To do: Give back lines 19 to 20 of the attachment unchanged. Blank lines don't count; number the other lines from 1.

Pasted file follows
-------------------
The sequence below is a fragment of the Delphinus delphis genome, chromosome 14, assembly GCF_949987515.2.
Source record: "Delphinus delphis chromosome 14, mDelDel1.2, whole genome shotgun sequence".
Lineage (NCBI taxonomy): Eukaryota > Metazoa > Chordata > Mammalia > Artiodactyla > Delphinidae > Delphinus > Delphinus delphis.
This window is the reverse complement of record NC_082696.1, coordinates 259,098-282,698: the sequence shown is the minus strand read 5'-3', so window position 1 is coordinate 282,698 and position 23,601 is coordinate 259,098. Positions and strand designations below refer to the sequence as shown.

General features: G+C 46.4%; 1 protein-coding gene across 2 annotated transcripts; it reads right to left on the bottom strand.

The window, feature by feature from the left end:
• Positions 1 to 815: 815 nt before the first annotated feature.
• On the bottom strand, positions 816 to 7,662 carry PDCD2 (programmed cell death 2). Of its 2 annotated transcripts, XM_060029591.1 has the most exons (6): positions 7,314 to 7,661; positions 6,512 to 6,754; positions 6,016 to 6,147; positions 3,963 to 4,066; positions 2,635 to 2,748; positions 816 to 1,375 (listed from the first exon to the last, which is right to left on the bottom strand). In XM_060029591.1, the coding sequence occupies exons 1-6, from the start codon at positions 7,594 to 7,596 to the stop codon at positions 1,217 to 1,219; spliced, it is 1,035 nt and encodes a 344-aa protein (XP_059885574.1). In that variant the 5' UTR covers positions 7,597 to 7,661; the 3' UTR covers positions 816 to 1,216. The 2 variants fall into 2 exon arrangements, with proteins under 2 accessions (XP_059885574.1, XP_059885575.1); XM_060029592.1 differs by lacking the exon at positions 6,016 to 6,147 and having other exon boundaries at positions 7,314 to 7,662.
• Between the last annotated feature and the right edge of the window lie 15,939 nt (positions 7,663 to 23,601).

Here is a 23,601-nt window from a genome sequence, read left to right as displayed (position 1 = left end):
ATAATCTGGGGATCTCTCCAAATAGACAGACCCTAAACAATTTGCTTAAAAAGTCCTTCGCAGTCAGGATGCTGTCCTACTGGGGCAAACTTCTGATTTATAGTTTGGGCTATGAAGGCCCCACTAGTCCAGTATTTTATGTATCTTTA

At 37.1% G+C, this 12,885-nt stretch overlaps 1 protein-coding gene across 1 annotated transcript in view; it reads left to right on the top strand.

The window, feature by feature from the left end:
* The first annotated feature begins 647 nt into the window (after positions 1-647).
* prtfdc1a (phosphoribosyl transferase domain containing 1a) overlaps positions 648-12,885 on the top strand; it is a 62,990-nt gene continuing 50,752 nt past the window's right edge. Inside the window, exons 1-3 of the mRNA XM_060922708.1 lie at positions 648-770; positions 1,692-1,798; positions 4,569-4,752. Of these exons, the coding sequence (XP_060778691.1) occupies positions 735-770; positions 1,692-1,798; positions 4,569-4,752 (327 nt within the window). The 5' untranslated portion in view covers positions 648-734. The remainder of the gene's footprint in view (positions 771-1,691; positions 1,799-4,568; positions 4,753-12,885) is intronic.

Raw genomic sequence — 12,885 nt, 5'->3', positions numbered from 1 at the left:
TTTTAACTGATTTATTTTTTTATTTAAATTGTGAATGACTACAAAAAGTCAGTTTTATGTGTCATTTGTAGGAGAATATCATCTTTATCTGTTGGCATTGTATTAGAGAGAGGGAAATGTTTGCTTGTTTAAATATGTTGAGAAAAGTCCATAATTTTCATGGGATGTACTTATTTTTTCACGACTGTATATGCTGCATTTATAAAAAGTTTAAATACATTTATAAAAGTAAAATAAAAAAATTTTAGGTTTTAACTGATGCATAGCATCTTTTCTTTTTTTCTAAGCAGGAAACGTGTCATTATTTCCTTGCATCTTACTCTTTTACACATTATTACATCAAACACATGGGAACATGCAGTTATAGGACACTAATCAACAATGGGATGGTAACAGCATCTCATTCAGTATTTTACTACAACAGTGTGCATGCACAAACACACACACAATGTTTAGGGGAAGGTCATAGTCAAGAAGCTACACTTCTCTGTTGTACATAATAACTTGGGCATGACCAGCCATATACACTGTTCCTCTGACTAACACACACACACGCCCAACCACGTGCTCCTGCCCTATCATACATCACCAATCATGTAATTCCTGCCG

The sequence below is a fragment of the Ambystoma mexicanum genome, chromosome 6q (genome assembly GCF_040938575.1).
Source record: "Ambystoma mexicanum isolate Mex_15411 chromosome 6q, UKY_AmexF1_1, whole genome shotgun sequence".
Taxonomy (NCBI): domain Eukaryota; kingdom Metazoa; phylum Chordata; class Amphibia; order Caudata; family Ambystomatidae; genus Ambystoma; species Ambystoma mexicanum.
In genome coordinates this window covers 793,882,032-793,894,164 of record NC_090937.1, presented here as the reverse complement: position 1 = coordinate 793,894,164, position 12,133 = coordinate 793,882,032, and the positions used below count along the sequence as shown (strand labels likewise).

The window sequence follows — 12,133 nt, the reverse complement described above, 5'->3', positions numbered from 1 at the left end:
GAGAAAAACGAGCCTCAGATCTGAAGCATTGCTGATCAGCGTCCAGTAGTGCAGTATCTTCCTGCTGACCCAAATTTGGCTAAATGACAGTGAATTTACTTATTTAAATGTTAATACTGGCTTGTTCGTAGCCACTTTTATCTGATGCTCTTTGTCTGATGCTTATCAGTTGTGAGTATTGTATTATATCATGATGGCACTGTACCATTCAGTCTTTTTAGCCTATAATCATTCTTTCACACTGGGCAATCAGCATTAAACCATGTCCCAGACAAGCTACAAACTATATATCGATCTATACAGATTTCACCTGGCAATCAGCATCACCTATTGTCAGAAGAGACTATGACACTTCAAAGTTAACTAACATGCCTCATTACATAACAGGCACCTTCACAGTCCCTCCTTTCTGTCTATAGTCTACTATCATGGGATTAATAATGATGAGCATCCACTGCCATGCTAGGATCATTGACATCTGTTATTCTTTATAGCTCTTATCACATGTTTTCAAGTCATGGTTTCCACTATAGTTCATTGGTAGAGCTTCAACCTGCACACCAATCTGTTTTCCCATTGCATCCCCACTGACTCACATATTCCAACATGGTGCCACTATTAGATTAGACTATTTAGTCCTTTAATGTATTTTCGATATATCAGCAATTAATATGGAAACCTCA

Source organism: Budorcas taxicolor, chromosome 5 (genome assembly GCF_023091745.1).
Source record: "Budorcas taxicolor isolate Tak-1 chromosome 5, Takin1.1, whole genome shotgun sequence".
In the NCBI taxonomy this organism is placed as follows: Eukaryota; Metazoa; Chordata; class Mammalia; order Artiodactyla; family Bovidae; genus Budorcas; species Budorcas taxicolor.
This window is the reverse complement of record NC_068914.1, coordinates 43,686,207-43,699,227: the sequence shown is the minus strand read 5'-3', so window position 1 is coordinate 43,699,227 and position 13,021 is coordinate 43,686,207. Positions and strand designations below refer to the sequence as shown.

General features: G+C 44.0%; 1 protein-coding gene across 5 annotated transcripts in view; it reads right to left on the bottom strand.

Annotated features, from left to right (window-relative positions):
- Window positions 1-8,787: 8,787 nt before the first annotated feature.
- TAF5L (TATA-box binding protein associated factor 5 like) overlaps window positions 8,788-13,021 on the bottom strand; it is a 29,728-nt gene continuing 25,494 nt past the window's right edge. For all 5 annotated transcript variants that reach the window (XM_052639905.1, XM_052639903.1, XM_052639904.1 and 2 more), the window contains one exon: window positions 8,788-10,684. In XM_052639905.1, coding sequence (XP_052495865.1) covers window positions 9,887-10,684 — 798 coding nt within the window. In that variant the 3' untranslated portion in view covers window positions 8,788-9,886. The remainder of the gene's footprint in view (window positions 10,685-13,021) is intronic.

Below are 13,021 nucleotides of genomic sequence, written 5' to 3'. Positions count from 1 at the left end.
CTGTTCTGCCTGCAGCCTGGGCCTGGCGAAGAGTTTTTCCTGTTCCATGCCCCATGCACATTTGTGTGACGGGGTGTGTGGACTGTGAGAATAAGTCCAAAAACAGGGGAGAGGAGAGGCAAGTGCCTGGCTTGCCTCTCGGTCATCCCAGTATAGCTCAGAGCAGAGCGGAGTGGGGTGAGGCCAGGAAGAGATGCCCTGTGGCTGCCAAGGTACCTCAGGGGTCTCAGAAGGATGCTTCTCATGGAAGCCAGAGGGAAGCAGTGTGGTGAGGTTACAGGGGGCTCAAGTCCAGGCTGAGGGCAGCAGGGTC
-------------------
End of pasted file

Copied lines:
Source record: "Ambystoma mexicanum isolate Mex_15411 chromosome 6q, UKY_AmexF1_1, whole genome shotgun sequence".
Taxonomy (NCBI): domain Eukaryota; kingdom Metazoa; phylum Chordata; class Amphibia; order Caudata; family Ambystomatidae; genus Ambystoma; species Ambystoma mexicanum.